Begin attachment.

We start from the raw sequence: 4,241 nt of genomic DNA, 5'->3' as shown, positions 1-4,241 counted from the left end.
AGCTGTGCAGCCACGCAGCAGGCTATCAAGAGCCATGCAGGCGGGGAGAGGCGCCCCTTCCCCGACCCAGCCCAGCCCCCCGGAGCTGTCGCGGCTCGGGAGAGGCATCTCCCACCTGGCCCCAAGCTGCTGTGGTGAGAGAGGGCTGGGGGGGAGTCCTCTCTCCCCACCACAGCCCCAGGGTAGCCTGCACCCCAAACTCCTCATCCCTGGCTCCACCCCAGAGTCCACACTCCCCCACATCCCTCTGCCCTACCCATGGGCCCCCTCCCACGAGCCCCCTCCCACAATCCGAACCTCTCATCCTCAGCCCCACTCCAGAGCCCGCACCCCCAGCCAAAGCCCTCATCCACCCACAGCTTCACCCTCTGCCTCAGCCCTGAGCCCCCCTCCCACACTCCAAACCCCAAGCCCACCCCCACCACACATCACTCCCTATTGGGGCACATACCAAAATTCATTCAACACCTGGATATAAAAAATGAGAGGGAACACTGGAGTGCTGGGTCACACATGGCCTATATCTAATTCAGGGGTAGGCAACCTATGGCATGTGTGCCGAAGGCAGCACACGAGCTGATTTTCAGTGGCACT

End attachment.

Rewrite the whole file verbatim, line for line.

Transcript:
We start from the raw sequence: 4,241 nt of genomic DNA, 5'->3' as shown, positions 1-4,241 counted from the left end.
AGCTGTGCAGCCACGCAGCAGGCTATCAAGAGCCATGCAGGCGGGGAGAGGCGCCCCTTCCCCGACCCAGCCCAGCCCCCCGGAGCTGTCGCGGCTCGGGAGAGGCATCTCCCACCTGGCCCCAAGCTGCTGTGGTGAGAGAGGGCTGGGGGGGAGTCCTCTCTCCCCACCACAGCCCCAGGGTAGCCTGCACCCCAAACTCCTCATCCCTGGCTCCACCCCAGAGTCCACACTCCCCCACATCCCTCTGCCCTACCCATGGGCCCCCTCCCACGAGCCCCCTCCCACAATCCGAACCTCTCATCCTCAGCCCCACTCCAGAGCCCGCACCCCCAGCCAAAGCCCTCATCCACCCACAGCTTCACCCTCTGCCTCAGCCCTGAGCCCCCCTCCCACACTCCAAACCCCAAGCCCACCCCCACCACACATCACTCCCTATTGGGGCACATACCAAAATTCATTCAACACCTGGATATAAAAAATGAGAGGGAACACTGGAGTGCTGGGTCACACATGGCCTATATCTAATTCAGGGGTAGGCAACCTATGGCATGTGTGCCGAAGGCAGCACACGAGCTGATTTTCAGTGGCACT